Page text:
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One Day Me Korean Speak?

April 23, 2012

A quick check of the calendar confirms that I have lived here in Seoul for over a year. How did that happen? If I could go back and tell my charming, sweet, overly optimistic self of a year ago anything it would be, “Set some realistic language expectations, lady”.

I fully expected that by this point, a year in, I would be able to communicate far more effectively than I can currently manage. Lest you think I’m being falsely humble, I will now list for you all of the things I know how to say in Korean:

Please

Thank you

Yes

No

Hello

Goodbye

Coffee

Apartment

Baby

Vegetarian

Milk

Soy Milk

Tofu

Vegetables

Vegetarian

Here

Please bring me …

Excuse me

American

Forest

Tree

City

Station

Can you give me a better price?

I can also say with varying degrees of success:

I do not speak Korean.

Does anybody here speak English?

I think the longest sentence I could construct with this limited vocabulary is, “Excuse me, could you bring me an American vegetarian baby?” Which would really be just an odd way of asking for my kid.

It’s embarrassing. Yet,when I share my embarrassment with other expats I’ve encountered they all tell me not to bother. Korean is apparently a supremely difficult language to learn. My husband works with a Korean American who grew up speaking Korean with his parents and told my husband that even he struggles and there was no way my husband was ever going to learn unless he ditched his American wife and married a Korean. And even then, success was not guaranteed.

I’m not a linguist (clearly) and am not qualified to give much insight into the intricacies of the Korean language, but I can share a few things that make learning it an extremely daunting task. (As an aside, the alphabet, Hangul, which would seem like a barrier to an English speaker, is actually incredibly easy to learn. I can read Hangul just fine. So there goes that excuse.)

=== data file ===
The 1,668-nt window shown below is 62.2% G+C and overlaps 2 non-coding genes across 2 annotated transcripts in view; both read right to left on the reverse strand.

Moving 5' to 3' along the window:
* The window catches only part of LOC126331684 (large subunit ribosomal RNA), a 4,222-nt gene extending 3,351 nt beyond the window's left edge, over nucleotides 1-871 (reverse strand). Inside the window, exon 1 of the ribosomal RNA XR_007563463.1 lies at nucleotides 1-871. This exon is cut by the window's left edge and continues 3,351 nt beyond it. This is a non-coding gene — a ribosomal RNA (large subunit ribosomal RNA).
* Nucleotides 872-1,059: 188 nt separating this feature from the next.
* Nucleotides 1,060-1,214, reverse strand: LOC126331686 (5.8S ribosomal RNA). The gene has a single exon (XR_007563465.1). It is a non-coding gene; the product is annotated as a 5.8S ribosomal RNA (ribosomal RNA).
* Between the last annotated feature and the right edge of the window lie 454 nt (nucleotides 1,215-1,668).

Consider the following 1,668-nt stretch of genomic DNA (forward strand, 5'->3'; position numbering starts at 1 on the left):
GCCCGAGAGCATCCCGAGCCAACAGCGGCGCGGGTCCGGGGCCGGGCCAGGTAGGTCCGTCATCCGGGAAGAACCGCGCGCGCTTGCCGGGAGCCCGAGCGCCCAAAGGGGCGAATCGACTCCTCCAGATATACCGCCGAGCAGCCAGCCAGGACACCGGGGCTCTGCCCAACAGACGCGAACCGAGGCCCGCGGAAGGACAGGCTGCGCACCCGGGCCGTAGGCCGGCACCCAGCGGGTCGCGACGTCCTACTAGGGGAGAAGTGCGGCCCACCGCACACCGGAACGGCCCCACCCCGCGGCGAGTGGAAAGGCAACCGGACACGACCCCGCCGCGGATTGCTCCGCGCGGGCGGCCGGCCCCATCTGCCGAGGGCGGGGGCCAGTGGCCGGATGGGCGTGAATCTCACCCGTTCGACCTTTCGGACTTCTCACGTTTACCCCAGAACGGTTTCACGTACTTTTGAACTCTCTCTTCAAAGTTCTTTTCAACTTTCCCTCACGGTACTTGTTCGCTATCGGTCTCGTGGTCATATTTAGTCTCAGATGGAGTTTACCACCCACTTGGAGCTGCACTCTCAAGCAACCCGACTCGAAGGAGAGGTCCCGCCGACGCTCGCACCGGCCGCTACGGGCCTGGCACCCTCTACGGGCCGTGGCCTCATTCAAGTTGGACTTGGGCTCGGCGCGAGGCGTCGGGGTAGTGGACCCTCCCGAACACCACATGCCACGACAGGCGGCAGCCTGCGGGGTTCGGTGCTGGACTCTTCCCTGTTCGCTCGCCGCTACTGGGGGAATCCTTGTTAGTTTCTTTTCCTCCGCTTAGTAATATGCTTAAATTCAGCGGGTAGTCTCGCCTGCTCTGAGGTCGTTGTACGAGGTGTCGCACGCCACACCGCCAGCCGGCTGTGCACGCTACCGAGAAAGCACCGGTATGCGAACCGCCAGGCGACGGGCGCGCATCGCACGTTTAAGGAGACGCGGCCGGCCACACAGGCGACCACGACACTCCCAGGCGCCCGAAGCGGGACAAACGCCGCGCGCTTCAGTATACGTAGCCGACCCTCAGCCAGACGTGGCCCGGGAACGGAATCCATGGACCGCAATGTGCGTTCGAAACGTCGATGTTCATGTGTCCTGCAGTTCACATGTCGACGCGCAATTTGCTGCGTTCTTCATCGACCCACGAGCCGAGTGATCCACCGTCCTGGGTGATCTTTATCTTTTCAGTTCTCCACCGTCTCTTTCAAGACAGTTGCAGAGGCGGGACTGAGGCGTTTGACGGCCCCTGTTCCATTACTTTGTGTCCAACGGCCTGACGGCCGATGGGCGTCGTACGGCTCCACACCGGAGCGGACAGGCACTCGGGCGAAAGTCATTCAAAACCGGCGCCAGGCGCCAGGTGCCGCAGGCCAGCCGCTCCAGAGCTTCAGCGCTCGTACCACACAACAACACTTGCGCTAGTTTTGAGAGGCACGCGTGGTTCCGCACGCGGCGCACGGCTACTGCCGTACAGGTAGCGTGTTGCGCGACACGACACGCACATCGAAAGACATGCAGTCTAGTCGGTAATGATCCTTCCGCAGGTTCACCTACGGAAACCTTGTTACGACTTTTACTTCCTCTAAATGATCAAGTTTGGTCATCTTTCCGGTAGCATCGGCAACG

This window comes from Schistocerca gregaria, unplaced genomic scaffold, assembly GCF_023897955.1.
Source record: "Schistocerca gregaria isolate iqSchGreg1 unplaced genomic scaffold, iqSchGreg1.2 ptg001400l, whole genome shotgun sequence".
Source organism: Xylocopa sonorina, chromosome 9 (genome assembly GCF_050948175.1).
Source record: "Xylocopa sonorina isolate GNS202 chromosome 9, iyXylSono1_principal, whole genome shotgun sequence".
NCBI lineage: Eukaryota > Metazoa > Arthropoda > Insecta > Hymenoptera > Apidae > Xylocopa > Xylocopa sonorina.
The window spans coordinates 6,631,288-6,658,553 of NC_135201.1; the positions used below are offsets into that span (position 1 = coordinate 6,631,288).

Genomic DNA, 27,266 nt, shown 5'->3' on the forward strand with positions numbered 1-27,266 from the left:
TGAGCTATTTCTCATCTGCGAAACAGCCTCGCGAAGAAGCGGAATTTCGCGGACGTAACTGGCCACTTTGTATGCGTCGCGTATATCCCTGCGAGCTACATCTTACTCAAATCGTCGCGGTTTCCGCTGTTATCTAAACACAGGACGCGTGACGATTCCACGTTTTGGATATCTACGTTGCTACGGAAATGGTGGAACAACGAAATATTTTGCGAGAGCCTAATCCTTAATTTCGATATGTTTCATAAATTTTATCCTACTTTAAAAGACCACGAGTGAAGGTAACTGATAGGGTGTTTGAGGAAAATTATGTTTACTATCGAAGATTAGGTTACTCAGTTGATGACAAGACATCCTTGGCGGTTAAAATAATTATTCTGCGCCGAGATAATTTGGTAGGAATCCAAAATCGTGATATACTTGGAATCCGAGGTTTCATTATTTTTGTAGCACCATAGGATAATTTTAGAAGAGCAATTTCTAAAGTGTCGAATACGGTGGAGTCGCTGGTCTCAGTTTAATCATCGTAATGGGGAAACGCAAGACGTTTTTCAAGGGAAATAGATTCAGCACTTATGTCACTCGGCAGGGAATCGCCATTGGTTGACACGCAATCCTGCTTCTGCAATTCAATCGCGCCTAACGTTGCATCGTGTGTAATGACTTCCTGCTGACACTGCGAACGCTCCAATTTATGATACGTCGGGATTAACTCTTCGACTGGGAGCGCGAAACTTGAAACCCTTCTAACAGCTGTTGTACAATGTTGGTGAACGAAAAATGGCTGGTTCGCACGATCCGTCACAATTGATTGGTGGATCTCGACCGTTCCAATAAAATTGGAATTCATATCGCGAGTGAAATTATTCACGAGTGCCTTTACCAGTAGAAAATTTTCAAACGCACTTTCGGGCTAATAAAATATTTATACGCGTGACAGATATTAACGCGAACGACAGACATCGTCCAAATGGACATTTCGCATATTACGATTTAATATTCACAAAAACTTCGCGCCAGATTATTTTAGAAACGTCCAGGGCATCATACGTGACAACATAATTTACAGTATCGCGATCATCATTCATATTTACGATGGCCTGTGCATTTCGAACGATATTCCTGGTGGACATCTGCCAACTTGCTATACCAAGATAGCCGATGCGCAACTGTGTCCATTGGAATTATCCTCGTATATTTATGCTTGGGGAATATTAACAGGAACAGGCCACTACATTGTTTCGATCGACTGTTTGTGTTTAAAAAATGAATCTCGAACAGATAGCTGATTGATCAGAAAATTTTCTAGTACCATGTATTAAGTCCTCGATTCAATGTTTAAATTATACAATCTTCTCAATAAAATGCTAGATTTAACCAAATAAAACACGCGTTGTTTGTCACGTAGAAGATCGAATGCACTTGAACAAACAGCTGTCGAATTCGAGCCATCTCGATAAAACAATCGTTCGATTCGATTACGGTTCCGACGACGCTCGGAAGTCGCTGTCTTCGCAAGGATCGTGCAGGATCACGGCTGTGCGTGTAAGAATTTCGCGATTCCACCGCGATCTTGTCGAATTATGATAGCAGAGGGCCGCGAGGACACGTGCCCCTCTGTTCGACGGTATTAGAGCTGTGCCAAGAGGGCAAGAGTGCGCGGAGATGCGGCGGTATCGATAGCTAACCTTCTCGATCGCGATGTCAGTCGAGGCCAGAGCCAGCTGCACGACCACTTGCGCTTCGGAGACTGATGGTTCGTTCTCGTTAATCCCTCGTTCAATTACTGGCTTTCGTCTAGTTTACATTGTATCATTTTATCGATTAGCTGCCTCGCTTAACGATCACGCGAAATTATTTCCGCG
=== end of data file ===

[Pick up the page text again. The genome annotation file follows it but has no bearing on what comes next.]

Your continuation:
For one, there are many different words for the same thing, depending on who you are speaking to. Confucian principles dictate filial piety and as such one’s elders are treated and spoken to differently. The difference in the words is nothing similar to Spanish, for example, where the ending of a word changes based on gender. No, these are completely different words. For example, if you are speaking to your friend you may use the word “bab” for meal. But if you are speaking to your uncle, you would use the word “jin-ji”. The polite way of speaking is always used to show deference to those who are older or of a higher status.

A related difficulty is that there are seven (yes, seven!) different speech levels depending on your audience. Each level indicates a different level of formality.

There are two sets of numbers. One Korean and one Chinese. They are both employed regularly, depending on what you are counting or enumerating, but they can never be used together.

Subject and object are often completely left out of a sentence. The context implies these two things. This is wonderfully speedy if you are a native speaker, but wholly confusing if you are a beginner.

Sentences change meaning depending on the intonation. So the exact same sentence could mean, “I’m going to chop down that tree”, or it could mean, “Why don’t you chop down that tree?”. Another example, if one says the word for sit, “anja”, depending on the tone one could mean “I’m going to sit”, “let’s sit”, “have a seat”, etc. Imagine my confusion on the subway when older ladies start gesturing at or near me and saying “Anja, anja”, as they invariably do. I panic and break into a sweat. Do they want me to sit? Are they going to sit? Do they want me to sit next to them? Older Korean women are easily the most terrifying and in charge people on planet Earth. One does not want to disappoint them.

It is no wonder that the US State Department lists Korean among their category III (or super-hard) languages for English speakers to learn. The other three are Japanese, Chinese, and Arabic. I have a brilliant friend who has learned Chinese, is currently tackling Arabic, and who assured me that she had no plans to go anywhere near Korean.

Sigh.

Difficulties be damned, I have every intention of continuing my quest for some level of language acquisition. I refuse to be an ugly American and I have to believe that my sad little efforts are at least appreciated by the poor Korean souls who must listen to them. If all else fails, the little one will be able to translate for me eventually. Perhaps I should be focusing all of my efforts on getting 10 month old babies verbal.

In the meantime, can you give me a better price on a tofu baby?

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